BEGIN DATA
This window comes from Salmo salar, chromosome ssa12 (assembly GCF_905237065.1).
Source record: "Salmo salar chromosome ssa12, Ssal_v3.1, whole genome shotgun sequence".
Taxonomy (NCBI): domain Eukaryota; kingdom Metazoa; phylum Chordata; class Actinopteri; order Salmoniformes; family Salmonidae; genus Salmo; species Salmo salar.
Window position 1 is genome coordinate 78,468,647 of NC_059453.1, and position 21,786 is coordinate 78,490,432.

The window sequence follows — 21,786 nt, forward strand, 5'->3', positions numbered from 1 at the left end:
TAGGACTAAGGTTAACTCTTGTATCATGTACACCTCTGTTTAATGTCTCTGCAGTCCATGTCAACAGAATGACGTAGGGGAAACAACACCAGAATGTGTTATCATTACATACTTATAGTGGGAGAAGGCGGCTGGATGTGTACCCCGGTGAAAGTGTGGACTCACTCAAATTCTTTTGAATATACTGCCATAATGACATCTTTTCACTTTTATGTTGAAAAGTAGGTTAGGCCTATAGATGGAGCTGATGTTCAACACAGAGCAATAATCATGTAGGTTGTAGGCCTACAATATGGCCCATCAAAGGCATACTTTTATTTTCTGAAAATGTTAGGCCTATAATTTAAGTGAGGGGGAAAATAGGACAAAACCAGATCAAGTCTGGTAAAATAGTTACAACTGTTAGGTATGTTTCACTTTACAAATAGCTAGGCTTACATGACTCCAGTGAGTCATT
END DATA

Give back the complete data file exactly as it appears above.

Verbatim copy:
This window comes from Salmo salar, chromosome ssa12 (assembly GCF_905237065.1).
Source record: "Salmo salar chromosome ssa12, Ssal_v3.1, whole genome shotgun sequence".
Taxonomy (NCBI): domain Eukaryota; kingdom Metazoa; phylum Chordata; class Actinopteri; order Salmoniformes; family Salmonidae; genus Salmo; species Salmo salar.
Window position 1 is genome coordinate 78,468,647 of NC_059453.1, and position 21,786 is coordinate 78,490,432.

The window sequence follows — 21,786 nt, forward strand, 5'->3', positions numbered from 1 at the left end:
TAGGACTAAGGTTAACTCTTGTATCATGTACACCTCTGTTTAATGTCTCTGCAGTCCATGTCAACAGAATGACGTAGGGGAAACAACACCAGAATGTGTTATCATTACATACTTATAGTGGGAGAAGGCGGCTGGATGTGTACCCCGGTGAAAGTGTGGACTCACTCAAATTCTTTTGAATATACTGCCATAATGACATCTTTTCACTTTTATGTTGAAAAGTAGGTTAGGCCTATAGATGGAGCTGATGTTCAACACAGAGCAATAATCATGTAGGTTGTAGGCCTACAATATGGCCCATCAAAGGCATACTTTTATTTTCTGAAAATGTTAGGCCTATAATTTAAGTGAGGGGGAAAATAGGACAAAACCAGATCAAGTCTGGTAAAATAGTTACAACTGTTAGGTATGTTTCACTTTACAAATAGCTAGGCTTACATGACTCCAGTGAGTCATT